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Can Iran achieve victory over Turkey? 4 juillet 2011

Posted by Acturca in Middle East / Moyen Orient, Turkey / Turquie.
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Dar Al-Hayat (UK) Mon, 4 July 2011

George Semaan

It would be difficult for Iran to convince itself or the others that the results of the Arab action rendered it a great victor. Iranian influence is retreating, as neither the youth on the squares conveyed their fondness of the Iranian model, nor the Islamic movements involved in this action showed a tendency to draw their inspiration from it. They chose the Turkish model in advance, because it is more enticing on the political level, but also at the level of freedoms, international relations and the economy.

Therefore, it would have been better for Iran during this stage to postpone its disputes and the conflicts between the wings, unify its powers and maintain what it achieved during the last couple of decades. Indeed, thanks to the support of Guide Ali Khamenei, the Conservatives had managed to « defeat » the « Green » front that was headed by Mir-Hossein Mousavi and Mehdi Karroubi following the presidential elections which resulted in the renewal of Ahmadinejad’s term. However, this « victory » over the reformists soon witnessed the detonation of a more dangerous conflict between two wings in the Conservatives front, i.e. between the Guide and the president of the republic. This conflict – that is both ideological and political – was anticipated and was the natural outcome of the struggle over power. In any case, it has depleted the republic’s strength and limited its ability to act, achieve some of its ambitions and benefit from the change action prevailing over a number of Arab countries.

This does not necessarily mean that the conflict will affect the republic’s foreign policy, but it will definitely limit its ability to move freely. We might even say that once again, Tehran is appearing to have two policies or two faces, while the side controlling the situation from above is the Guide whose decisions cannot be overruled by any policy.

Under the two terms of Hashemi Rafsanjani and those of Mohammad Khatami, the Islamic Republic made steps toward exiting the stage of the revolution toward that of the state, and was not far from performing its role in the context of the international community. However, with the arrival of Ahmadinejad, these steps retreated due to what Iran reaped from the war policy adopted by the United States following the New York and Washington « invasions. » While the American military was and still is in difficulty in Afghanistan and Iraq, Tehran got rid of two archenemies and was able to gain what it never dreamt it could. Indeed, it saw the removal of the regime of the Taliban which was originally formed to stop the division affecting the Jihad movements after the Soviets’ exit from Afghanistan, but also to keep the Islamic Republic preoccupied with its backyard in the hope of distancing it from the Gulf and the neighboring states. It also saw the collapse of the Baath regime in Iraq and the execution of Saddam Hussein, who pushed Imam Al-Khomeini to « drink the poison » and accept the ceasefire and the obligations featured in the international resolution over the first Gulf war – which allowed it to gain control over Baghdad.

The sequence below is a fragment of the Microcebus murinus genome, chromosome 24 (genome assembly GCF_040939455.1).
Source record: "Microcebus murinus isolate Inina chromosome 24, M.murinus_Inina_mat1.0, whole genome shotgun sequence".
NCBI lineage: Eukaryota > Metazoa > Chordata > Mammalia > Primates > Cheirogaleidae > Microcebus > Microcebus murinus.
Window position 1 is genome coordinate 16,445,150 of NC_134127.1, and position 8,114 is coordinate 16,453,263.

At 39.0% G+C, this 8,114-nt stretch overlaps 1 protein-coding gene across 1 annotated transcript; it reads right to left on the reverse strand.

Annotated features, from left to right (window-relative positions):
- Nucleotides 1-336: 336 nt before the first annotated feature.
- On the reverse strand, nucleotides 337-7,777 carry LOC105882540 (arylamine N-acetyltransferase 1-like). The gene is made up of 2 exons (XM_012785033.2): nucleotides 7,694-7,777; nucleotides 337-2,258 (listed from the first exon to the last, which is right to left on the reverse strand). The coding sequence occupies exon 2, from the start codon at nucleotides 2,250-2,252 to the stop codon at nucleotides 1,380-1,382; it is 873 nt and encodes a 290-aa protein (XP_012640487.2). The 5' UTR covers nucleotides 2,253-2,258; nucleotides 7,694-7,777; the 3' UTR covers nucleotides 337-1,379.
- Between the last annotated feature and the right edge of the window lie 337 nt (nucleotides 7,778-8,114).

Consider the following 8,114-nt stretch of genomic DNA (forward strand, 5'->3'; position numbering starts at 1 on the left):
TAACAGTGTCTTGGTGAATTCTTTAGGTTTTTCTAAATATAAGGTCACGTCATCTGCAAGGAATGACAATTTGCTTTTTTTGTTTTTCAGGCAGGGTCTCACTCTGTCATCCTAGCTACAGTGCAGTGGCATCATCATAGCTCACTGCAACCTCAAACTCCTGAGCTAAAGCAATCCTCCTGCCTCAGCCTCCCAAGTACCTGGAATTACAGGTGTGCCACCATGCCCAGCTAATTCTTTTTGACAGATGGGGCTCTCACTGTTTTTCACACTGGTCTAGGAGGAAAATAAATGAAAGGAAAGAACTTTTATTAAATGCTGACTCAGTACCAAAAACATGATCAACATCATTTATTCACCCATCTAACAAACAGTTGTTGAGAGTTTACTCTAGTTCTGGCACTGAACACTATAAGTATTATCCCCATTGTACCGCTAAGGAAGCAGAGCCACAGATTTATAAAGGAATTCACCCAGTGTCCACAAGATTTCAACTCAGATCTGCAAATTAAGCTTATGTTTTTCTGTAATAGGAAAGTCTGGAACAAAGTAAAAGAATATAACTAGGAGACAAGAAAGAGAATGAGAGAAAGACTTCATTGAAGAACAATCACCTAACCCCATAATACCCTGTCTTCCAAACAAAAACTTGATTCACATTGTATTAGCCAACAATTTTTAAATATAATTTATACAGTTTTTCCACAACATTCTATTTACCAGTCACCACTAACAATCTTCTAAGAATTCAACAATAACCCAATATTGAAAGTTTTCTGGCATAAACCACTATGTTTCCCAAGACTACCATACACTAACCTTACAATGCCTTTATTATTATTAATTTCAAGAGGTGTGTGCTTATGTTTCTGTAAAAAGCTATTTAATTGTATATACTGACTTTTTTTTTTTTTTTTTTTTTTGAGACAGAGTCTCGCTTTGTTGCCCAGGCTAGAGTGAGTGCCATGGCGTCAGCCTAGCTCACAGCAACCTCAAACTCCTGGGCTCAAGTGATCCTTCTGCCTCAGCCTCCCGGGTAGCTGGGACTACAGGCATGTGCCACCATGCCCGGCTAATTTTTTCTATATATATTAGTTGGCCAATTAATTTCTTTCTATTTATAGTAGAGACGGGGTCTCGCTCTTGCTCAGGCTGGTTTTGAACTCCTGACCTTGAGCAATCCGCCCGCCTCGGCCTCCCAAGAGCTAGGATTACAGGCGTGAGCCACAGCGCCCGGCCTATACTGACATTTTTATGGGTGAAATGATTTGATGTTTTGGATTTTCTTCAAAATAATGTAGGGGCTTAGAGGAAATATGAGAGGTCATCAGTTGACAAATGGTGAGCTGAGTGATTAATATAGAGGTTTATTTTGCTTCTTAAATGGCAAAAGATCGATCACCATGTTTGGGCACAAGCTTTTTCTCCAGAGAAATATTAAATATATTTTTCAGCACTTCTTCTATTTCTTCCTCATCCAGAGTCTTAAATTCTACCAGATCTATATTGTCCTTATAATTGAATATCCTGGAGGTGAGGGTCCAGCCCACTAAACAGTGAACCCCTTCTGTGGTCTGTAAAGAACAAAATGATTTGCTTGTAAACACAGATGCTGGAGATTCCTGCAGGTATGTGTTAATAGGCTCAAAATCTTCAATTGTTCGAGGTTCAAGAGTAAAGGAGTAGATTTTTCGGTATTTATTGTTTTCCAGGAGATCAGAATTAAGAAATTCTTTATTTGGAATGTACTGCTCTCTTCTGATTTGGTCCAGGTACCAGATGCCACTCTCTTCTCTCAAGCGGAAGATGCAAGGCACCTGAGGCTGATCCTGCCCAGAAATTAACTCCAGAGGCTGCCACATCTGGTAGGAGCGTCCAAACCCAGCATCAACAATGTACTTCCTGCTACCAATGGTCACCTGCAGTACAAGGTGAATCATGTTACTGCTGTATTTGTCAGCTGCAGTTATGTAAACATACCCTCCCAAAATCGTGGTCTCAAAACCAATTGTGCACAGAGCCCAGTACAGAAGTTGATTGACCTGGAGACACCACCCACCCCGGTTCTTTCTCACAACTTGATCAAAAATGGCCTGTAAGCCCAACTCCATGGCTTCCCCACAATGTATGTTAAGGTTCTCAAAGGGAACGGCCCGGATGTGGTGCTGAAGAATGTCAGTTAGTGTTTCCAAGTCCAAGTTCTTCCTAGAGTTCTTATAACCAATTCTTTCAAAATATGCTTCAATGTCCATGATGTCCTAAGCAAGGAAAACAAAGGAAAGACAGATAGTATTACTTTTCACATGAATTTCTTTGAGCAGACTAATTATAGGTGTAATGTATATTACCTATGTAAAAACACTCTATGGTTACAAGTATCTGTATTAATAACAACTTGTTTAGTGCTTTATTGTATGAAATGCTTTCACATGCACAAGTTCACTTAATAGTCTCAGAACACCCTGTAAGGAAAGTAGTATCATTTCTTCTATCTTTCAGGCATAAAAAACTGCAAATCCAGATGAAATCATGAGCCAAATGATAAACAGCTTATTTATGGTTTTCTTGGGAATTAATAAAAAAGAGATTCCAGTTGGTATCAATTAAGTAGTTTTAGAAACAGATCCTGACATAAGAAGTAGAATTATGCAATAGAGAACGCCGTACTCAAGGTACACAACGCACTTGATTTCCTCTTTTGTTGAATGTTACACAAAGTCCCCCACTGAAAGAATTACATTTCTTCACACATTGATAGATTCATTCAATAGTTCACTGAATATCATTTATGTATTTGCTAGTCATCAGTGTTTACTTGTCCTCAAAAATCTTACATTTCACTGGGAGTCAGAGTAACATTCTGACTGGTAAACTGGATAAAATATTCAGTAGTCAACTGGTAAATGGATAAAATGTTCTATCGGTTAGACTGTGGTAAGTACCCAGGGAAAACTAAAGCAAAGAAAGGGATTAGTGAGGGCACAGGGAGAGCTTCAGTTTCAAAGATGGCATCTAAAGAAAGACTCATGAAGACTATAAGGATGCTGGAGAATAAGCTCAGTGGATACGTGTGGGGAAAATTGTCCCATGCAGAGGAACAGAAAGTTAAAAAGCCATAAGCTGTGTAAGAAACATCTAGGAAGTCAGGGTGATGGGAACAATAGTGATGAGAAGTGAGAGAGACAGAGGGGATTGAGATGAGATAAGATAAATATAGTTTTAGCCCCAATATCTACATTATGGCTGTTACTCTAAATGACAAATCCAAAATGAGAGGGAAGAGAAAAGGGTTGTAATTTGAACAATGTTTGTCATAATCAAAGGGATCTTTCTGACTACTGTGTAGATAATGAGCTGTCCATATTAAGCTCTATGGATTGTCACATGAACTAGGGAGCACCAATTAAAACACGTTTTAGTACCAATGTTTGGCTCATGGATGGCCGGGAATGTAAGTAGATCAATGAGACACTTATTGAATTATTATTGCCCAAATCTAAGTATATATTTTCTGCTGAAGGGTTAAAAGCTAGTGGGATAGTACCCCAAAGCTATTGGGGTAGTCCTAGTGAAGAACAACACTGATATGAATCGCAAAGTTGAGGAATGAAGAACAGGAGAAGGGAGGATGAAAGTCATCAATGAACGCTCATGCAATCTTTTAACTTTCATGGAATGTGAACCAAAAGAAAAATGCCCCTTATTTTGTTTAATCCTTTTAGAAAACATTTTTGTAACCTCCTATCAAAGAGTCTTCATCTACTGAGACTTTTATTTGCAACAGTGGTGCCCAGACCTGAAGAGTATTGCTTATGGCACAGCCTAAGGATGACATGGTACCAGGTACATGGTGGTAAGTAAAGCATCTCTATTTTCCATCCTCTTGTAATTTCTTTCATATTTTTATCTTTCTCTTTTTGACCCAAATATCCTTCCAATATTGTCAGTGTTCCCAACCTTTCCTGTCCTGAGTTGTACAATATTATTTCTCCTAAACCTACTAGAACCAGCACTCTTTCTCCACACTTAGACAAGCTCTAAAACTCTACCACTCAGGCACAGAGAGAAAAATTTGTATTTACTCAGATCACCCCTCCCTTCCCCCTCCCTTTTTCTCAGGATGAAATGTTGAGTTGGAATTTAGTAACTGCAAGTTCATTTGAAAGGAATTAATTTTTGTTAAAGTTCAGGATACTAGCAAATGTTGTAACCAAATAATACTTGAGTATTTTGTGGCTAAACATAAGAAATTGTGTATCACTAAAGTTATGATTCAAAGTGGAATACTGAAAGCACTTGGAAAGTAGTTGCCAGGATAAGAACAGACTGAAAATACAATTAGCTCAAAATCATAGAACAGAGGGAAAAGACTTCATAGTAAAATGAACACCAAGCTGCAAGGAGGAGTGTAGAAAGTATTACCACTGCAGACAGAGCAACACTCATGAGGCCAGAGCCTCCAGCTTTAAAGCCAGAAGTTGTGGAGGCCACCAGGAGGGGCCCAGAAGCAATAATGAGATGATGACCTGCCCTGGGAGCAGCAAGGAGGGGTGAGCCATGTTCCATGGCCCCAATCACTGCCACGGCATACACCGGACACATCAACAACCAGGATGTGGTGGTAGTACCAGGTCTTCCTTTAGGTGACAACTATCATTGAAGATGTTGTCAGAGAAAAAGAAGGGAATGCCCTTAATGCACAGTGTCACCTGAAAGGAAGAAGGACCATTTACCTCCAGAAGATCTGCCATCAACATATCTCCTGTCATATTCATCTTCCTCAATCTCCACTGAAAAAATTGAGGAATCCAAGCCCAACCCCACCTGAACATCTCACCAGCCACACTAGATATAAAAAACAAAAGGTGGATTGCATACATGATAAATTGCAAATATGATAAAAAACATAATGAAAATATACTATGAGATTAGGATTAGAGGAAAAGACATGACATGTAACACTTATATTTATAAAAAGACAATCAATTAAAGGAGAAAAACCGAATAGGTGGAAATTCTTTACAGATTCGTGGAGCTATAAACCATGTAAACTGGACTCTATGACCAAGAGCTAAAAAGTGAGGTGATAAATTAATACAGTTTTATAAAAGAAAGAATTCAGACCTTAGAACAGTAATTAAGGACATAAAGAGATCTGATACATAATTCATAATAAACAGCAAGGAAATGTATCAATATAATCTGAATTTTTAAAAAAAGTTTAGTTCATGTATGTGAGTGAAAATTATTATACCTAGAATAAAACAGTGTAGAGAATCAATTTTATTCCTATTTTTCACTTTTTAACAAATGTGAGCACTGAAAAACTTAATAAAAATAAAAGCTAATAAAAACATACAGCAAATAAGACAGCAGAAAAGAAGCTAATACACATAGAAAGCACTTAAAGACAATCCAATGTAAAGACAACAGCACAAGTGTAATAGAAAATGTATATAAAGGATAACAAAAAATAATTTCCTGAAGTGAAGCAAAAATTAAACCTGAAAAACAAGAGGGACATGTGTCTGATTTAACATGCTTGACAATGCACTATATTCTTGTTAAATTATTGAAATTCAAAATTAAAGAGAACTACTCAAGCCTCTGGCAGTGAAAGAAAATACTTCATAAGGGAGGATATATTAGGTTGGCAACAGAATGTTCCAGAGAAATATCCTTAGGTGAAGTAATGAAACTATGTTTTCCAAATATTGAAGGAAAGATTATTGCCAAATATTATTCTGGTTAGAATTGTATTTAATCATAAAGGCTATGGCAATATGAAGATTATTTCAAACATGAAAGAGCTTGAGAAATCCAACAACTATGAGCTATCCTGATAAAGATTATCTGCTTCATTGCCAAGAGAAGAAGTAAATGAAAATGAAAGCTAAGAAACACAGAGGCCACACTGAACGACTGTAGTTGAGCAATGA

In short, during the last decade, Teheran achieved what it never could have conceived. However, what was more important was for Iran to maintain its natural role in the region. It thus became a difficult figure throughout the area and its crises, from Palestine to Iraq and Lebanon. This reached a point where Ahmadinejad presented his country as a superpower, calling on the United States to a dialogue among equals over the affairs of the region and the world! Nonetheless, Turkey’s emergence as a key player based on the wish of the Arab neighbors that were fearful about the Iranian expansion, has forced the two countries to compete over the prime position in the region. But instead of fighting, they had to find some sort of balance between this competition and bilateral economic, commercial and oil cooperation.